GENEVA / ZURICH (Reuters) – The World Health Organization (WHO) said Thursday that it is setting up an independent panel to review its handling of the COVID-19 pandemic and the response of governments.
The announcement follows strong criticism from US President Donald Trump regarding the administration of the global agency’s role in the crisis – although the WHO said the review was not linked to the United States. United.
Former New Zealand Prime Minister Helen Clark and former Liberian President Ellen Johnson Sirleaf have agreed to lead the panel, said WHO Director-General Tedros Adhanom Ghebreyesus.
“The scale of this pandemic, which has affected almost everyone in the world, clearly deserves a proportionate assessment, an honest assessment,” Tedros said in a virtual meeting with diplomats.
The panel will present an interim report to an annual meeting of health ministers in November and present a “background report” next May, he said.
Trump accused the WHO of being too close to China and of not doing enough to question Beijing’s actions at the start of the crisis. Tedros rejected the suggestions and said his agency had kept the world informed.
In May, Trump said that the agency’s largest donor would withdraw from the organization unless there are real reforms, a threat he followed this week in giving one year notice of withdrawal.
“The president was clear that WHO needs to pull itself together. It starts with demonstrating significant progress and the ability to prevent, detect and respond to infectious disease epidemics with transparency and accountability, “a senior US official in Washington told Reuters on Thursday.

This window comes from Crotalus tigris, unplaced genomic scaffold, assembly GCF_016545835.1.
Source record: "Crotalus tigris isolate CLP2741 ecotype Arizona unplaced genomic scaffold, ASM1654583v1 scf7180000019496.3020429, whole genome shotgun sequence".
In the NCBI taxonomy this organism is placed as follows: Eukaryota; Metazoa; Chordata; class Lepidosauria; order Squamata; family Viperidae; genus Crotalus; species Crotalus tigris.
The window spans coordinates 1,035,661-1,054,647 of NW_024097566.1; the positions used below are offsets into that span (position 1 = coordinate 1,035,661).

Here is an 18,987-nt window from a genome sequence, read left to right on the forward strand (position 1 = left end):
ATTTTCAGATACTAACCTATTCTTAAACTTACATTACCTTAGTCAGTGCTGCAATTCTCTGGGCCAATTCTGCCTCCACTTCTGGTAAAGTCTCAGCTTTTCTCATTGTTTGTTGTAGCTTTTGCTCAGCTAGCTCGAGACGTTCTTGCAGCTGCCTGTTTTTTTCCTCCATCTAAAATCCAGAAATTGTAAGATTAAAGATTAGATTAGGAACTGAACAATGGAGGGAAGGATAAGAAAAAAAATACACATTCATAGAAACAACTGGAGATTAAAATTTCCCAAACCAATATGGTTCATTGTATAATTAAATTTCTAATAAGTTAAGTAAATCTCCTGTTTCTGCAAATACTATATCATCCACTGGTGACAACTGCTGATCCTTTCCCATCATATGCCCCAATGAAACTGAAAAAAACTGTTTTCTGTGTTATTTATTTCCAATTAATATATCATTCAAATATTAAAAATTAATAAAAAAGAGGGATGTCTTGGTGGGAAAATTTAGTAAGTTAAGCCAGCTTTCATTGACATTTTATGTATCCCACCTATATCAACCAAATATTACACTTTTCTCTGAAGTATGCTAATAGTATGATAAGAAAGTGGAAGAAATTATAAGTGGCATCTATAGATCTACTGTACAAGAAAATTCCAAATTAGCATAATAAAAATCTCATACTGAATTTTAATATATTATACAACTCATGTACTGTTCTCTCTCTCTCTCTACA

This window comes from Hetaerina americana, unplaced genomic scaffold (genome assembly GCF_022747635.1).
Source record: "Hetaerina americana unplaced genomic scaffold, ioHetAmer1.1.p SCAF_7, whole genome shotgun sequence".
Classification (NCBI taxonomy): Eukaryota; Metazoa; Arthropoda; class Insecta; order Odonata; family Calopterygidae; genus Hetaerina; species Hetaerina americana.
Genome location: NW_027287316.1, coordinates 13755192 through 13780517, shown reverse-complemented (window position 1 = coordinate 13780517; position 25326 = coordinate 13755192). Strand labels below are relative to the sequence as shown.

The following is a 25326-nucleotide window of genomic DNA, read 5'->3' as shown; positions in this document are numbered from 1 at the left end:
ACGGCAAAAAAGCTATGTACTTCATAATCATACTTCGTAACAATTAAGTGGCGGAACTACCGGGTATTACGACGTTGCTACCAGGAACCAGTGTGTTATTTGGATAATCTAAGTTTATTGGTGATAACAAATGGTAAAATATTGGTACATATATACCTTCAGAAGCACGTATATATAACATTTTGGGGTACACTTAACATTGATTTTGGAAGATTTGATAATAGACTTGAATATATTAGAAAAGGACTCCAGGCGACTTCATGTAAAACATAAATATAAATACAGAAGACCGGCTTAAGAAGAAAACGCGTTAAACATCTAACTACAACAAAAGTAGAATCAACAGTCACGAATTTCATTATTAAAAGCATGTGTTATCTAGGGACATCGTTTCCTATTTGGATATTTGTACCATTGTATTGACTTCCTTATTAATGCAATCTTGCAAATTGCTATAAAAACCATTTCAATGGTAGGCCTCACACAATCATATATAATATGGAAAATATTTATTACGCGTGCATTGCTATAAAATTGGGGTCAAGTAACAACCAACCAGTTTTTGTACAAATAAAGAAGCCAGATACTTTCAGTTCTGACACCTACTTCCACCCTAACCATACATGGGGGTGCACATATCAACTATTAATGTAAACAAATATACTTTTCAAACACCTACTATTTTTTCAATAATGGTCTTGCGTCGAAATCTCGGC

The WHO issued a statement saying that the review was not related to the United States and that its 194 member countries had asked in May for an assessment of the global response.
More than 12 million people have been infected with the new coronavirus worldwide and 548,429 have died since the virus first emerged in the central city of Wuhan in China late last year, according to a Reuters count.
Lawrence Gostin, a professor at Georgetown Law in Washington, DC, said the panel should not be “internal work” led by states close to the WHO, nor comply with what he called “theories of Trump’s plot. ”
“What is really vital is that we have truly independent experts from a variety of disciplines who will honestly and frankly examine the situation with COVID,” Gostin told Reuters.
“Are they going to look at China’s action, are they going to look at WHO’s initial response to China, look at things like … the power of WHO to independently verify state reports?”, He added.